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Urban Mice Are Genetically Adapting To City Life and We Can Totally Relate

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New York City is famous for its food scene. The great restaurants. The cronut. Those huge slices of pizza. Well, it turns out when humans eat, mice eat. And this delicious but not-so-good-for-you diet is having profound effects on mice. According to a recent study, their diet may even be changing their genes.

The study, which was published last month in Molecular Ecology, involved 48 white-footed mice caught from three New York parks and three nearby rural areas. The mice are native to New York, so researchers Stephen Harris of the State University of New York and Jason Munshi-South of Fordham University wanted to see if the city mice had begun to evolve for city living.


The researchers found 381 genetic differences. They focused on differences in 19 single nucleotide polymorphisms (SNPs) in the mice’s RNA—places where a single letter varies at a specific position in the genome.

Many of these were involved in metabolic processes, like digestion. Some of the genes were significantly associated with fatty liver disease, suggesting the rats are eating a lot of fatty acids. Fatty acids are prevalent in fast food. The city mice also had larger livers with more scar tissue.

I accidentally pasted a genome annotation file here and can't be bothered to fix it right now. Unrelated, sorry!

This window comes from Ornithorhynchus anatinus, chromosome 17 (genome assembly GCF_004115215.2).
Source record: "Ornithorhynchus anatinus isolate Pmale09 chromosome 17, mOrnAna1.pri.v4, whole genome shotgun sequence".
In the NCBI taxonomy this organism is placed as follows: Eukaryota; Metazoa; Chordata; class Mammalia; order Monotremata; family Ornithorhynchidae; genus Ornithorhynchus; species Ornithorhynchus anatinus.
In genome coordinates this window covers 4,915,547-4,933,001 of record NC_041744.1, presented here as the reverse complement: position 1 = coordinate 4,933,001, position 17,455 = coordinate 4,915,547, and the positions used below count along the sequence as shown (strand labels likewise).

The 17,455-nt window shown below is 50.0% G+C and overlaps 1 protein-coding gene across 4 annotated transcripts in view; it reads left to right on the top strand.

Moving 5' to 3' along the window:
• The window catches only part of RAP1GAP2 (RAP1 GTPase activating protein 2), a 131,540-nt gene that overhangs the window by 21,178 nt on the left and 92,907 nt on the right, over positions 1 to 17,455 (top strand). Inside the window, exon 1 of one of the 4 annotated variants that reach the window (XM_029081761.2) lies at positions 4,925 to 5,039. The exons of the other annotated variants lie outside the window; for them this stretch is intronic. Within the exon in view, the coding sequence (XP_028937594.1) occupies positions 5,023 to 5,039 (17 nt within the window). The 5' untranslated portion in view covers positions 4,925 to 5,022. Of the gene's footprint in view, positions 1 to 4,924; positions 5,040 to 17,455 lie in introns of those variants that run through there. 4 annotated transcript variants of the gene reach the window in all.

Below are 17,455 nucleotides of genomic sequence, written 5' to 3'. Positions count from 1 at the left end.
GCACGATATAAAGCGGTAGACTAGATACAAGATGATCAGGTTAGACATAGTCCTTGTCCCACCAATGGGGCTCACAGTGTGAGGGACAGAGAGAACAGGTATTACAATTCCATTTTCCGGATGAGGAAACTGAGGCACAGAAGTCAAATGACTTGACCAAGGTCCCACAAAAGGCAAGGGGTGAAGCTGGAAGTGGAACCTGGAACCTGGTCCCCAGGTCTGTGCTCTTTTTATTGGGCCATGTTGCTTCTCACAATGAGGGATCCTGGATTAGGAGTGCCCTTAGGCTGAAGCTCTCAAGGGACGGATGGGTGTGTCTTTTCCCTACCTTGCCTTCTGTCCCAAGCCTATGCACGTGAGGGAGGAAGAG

“Our results indicate that white-footed mice in NYC are adapting at the biomolecular level to local selective pressures in urban habitats,” the researchers wrote. In particular, the researchers hypothesized that the mice may be evolving based on their urban diet of more plentiful, poorer quality food.

“The first thing that we thought of was the ‘cheeseburger hypothesis’: urban mice subsidizing their diet on human food waste,” said Harris.

When you see videos like the viral one from 2015 of a rat carting off an entire piece of pizza, that hypothesis makes sense. But the researchers actually disagree on the cause.

With such a small sample size, it is difficult to know the underlying cause. In addition to more cheeseburgers, the city also offers more seeds, nuts and berries in its parks because of less competition than in rural areas. The mice may be eating an abundance of these naturally-occurring foods, and supplementing their diet with occasional calories from human food, posited Jonathan Richardson of Providence College in Rhode Island, who was not involved in the study.

Further research will need to be performed on a larger sample size, with additional focus on the urban mouse’s diet. In addition, more research will be needed to see what is causing these genetic differences. Hopi Hoekstra of Harvard University speculated that the next step will be to examine the function of the impacted genes more closely and get a better understanding of their impact.

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However, Hoekstra was enthusiastic about the study, and its place in a new wave of research that is investigating examples of rapid adaptation. “[The study] provides us with a really cool way to study evolutionary change, sort of as it’s happening,”

Cool, yes. But the study also begs the question: If mice are evolving based on a diet of fast food, will humans too? Or have we already? Maybe all of us — mice and humans — should take a pass on those fries.